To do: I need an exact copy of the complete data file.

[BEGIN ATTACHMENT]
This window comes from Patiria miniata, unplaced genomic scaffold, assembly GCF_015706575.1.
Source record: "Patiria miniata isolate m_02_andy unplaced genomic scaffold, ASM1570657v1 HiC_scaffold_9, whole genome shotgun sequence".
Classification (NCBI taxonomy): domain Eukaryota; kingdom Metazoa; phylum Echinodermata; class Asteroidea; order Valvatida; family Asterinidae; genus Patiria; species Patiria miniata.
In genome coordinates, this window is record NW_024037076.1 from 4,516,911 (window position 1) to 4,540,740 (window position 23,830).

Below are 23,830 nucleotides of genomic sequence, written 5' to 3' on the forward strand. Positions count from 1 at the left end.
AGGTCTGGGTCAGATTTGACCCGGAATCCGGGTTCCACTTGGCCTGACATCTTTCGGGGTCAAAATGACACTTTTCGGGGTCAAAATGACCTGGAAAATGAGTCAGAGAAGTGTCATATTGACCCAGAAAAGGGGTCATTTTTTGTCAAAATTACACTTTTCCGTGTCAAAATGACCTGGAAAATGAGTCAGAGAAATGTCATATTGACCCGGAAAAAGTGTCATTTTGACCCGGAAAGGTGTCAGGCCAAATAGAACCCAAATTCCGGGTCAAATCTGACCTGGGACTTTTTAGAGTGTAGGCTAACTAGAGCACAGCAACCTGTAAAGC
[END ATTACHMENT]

This window comes from Patiria miniata, unplaced genomic scaffold, assembly GCF_015706575.1.
Source record: "Patiria miniata isolate m_02_andy unplaced genomic scaffold, ASM1570657v1 HiC_scaffold_9, whole genome shotgun sequence".
Classification (NCBI taxonomy): domain Eukaryota; kingdom Metazoa; phylum Echinodermata; class Asteroidea; order Valvatida; family Asterinidae; genus Patiria; species Patiria miniata.
In genome coordinates, this window is record NW_024037076.1 from 4,516,911 (window position 1) to 4,540,740 (window position 23,830).

Below are 23,830 nucleotides of genomic sequence, written 5' to 3' on the forward strand. Positions count from 1 at the left end.
AGGTCTGGGTCAGATTTGACCCGGAATCCGGGTTCCACTTGGCCTGACATCTTTCGGGGTCAAAATGACACTTTTCGGGGTCAAAATGACCTGGAAAATGAGTCAGAGAAGTGTCATATTGACCCAGAAAAGGGGTCATTTTTTGTCAAAATTACACTTTTCCGTGTCAAAATGACCTGGAAAATGAGTCAGAGAAATGTCATATTGACCCGGAAAAAGTGTCATTTTGACCCGGAAAGGTGTCAGGCCAAATAGAACCCAAATTCCGGGTCAAATCTGACCTGGGACTTTTTAGAGTGTAGGCTAACTAGAGCACAGCAACCTGTAAAGC